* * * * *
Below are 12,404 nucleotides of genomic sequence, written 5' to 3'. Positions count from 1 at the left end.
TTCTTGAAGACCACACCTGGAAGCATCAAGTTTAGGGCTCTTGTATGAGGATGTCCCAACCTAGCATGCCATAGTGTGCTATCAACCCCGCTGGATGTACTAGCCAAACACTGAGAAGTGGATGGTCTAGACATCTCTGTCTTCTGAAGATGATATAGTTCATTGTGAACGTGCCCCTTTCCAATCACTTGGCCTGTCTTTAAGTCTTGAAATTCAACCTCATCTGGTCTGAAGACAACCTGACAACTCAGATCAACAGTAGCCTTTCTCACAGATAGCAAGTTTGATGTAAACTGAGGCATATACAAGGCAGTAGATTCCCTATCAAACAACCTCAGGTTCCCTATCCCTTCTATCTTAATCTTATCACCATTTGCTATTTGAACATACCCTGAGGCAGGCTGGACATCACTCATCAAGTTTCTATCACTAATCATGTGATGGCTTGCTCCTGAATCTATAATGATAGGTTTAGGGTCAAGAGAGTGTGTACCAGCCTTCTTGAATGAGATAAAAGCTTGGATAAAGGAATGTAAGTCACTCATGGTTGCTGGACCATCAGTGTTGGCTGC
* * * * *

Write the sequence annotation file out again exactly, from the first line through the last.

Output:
Below are 12,404 nucleotides of genomic sequence, written 5' to 3'. Positions count from 1 at the left end.
TTCTTGAAGACCACACCTGGAAGCATCAAGTTTAGGGCTCTTGTATGAGGATGTCCCAACCTAGCATGCCATAGTGTGCTATCAACCCCGCTGGATGTACTAGCCAAACACTGAGAAGTGGATGGTCTAGACATCTCTGTCTTCTGAAGATGATATAGTTCATTGTGAACGTGCCCCTTTCCAATCACTTGGCCTGTCTTTAAGTCTTGAAATTCAACCTCATCTGGTCTGAAGACAACCTGACAACTCAGATCAACAGTAGCCTTTCTCACAGATAGCAAGTTTGATGTAAACTGAGGCATATACAAGGCAGTAGATTCCCTATCAAACAACCTCAGGTTCCCTATCCCTTCTATCTTAATCTTATCACCATTTGCTATTTGAACATACCCTGAGGCAGGCTGGACATCACTCATCAAGTTTCTATCACTAATCATGTGATGGCTTGCTCCTGAATCTATAATGATAGGTTTAGGGTCAAGAGAGTGTGTACCAGCCTTCTTGAATGAGATAAAAGCTTGGATAAAGGAATGTAAGTCACTCATGGTTGCTGGACCATCAGTGTTGGCTGC